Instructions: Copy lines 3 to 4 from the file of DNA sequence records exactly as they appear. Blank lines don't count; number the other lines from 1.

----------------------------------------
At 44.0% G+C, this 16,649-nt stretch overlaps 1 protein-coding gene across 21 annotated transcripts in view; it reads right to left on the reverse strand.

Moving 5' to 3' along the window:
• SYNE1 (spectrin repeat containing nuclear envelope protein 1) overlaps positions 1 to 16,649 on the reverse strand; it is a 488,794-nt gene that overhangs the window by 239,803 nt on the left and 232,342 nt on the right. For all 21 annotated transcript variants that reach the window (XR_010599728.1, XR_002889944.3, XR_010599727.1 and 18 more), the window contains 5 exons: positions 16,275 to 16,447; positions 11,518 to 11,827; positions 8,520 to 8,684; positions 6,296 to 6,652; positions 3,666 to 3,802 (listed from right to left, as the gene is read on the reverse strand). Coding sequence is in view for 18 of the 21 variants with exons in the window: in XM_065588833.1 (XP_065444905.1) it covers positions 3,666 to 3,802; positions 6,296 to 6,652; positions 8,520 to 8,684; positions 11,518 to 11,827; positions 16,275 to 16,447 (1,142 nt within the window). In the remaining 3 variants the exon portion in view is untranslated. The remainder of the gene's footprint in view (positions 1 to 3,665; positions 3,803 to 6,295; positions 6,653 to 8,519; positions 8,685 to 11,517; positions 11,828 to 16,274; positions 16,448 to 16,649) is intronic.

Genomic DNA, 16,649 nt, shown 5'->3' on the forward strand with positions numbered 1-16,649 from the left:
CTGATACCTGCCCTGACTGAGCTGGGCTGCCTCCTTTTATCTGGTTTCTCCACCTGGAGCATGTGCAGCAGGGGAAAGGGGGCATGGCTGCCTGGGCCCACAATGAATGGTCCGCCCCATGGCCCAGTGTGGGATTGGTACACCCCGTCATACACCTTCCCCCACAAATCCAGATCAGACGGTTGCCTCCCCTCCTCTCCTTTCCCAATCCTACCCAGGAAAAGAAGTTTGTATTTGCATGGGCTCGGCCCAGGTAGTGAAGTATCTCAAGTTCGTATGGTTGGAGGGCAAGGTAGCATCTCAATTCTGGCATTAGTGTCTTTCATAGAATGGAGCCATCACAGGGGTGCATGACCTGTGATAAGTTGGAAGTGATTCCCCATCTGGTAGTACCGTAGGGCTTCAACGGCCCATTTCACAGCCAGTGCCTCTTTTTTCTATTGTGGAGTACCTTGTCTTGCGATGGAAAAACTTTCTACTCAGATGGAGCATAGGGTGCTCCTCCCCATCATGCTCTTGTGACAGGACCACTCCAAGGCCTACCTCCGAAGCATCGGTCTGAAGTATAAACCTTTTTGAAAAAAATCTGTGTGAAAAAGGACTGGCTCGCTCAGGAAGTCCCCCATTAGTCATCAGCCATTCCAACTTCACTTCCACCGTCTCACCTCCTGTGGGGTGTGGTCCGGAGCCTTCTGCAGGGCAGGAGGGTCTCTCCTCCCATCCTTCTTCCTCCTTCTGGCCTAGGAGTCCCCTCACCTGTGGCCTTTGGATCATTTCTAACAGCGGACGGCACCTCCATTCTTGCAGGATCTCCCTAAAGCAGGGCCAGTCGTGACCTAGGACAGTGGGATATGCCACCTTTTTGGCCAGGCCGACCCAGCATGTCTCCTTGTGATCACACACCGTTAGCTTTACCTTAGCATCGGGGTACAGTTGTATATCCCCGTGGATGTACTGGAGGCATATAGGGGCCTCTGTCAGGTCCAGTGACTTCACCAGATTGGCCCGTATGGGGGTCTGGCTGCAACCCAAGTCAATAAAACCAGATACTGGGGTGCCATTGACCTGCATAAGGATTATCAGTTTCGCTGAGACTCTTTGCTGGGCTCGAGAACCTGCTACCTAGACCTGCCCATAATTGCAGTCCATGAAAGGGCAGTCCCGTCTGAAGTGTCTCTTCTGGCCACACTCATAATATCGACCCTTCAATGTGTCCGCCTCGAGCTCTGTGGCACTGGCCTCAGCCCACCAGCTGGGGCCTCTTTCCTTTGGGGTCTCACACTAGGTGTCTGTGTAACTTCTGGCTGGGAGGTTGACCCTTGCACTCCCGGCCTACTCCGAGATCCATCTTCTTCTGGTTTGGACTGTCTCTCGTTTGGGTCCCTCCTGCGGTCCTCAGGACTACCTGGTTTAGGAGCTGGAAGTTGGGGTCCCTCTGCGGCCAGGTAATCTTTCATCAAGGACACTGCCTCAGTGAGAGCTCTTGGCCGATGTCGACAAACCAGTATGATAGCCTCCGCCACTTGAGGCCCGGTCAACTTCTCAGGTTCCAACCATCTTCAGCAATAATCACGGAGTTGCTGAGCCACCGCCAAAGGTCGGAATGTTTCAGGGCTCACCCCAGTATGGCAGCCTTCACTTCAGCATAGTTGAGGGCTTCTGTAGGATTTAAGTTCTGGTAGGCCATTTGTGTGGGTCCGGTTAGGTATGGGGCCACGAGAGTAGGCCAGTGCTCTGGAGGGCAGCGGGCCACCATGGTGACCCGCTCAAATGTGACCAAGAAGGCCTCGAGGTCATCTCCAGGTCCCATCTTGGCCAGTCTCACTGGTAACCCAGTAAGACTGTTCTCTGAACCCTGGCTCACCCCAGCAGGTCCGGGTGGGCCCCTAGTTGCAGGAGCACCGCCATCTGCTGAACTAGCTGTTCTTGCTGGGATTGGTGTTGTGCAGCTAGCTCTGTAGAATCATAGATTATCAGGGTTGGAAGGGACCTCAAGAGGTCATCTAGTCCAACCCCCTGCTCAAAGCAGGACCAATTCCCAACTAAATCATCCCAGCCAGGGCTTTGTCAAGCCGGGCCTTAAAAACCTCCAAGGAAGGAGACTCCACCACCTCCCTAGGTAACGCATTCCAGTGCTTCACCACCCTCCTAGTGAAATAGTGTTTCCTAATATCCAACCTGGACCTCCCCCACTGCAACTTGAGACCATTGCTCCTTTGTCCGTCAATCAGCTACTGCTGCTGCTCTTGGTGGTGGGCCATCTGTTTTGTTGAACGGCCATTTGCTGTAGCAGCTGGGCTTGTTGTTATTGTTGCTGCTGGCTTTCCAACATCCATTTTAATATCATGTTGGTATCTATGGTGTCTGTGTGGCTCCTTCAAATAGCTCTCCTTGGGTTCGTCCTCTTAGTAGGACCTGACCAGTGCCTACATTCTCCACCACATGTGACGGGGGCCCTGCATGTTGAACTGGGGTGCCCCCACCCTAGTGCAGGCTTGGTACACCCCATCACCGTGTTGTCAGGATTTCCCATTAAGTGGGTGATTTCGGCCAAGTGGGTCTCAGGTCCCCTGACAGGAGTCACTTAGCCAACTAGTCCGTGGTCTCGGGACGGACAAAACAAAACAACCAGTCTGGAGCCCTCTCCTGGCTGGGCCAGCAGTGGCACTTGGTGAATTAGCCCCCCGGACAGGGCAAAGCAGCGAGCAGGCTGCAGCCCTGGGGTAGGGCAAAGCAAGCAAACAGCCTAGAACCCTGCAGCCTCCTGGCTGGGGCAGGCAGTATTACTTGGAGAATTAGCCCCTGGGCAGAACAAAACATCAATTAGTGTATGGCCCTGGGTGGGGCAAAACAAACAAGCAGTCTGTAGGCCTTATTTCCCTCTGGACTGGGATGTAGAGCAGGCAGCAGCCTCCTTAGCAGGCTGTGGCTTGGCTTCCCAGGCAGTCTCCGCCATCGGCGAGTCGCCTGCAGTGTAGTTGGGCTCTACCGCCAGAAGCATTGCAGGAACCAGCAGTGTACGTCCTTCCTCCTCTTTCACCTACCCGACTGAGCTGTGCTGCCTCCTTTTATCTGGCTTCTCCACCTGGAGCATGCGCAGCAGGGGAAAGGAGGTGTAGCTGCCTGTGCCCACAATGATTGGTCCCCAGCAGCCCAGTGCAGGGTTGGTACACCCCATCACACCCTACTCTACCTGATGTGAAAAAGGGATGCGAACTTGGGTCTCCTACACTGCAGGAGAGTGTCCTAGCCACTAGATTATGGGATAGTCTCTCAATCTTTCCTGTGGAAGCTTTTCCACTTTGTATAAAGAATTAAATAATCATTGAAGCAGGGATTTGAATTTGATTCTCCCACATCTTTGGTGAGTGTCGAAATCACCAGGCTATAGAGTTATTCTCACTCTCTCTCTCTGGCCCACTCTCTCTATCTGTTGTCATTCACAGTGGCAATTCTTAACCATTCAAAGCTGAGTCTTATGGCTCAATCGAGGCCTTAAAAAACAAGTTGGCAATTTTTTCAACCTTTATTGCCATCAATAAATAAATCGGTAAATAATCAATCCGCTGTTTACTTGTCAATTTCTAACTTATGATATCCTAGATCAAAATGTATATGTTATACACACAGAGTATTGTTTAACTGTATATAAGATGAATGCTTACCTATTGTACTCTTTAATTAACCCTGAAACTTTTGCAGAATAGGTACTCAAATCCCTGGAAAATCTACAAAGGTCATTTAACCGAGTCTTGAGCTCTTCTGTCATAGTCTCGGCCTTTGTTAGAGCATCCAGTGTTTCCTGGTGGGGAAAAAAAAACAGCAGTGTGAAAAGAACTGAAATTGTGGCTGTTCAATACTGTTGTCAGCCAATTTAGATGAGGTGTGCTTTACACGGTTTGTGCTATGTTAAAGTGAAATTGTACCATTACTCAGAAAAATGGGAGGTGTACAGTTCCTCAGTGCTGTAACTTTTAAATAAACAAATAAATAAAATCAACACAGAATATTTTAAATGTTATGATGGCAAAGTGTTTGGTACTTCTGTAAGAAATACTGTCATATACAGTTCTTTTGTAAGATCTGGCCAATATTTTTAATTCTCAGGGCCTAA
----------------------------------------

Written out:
• SYNE1 (spectrin repeat containing nuclear envelope protein 1) overlaps positions 1 to 16,649 on the reverse strand; it is a 488,794-nt gene that overhangs the window by 239,803 nt on the left and 232,342 nt on the right. For all 21 annotated transcript variants that reach the window (XR_010599728.1, XR_002889944.3, XR_010599727.1 and 18 more), the window contains 5 exons: positions 16,275 to 16,447; positions 11,518 to 11,827; positions 8,520 to 8,684; positions 6,296 to 6,652; positions 3,666 to 3,802 (listed from right to left, as the gene is read on the reverse strand). Coding sequence is in view for 18 of the 21 variants with exons in the window: in XM_065588833.1 (XP_065444905.1) it covers positions 3,666 to 3,802; positions 6,296 to 6,652; positions 8,520 to 8,684; positions 11,518 to 11,827; positions 16,275 to 16,447 (1,142 nt within the window). In the remaining 3 variants the exon portion in view is untranslated. The remainder of the gene's footprint in view (positions 1 to 3,665; positions 3,803 to 6,295; positions 6,653 to 8,519; positions 8,685 to 11,517; positions 11,828 to 16,274; positions 16,448 to 16,649) is intronic.

Genomic DNA, 16,649 nt, shown 5'->3' on the forward strand with positions numbered 1-16,649 from the left: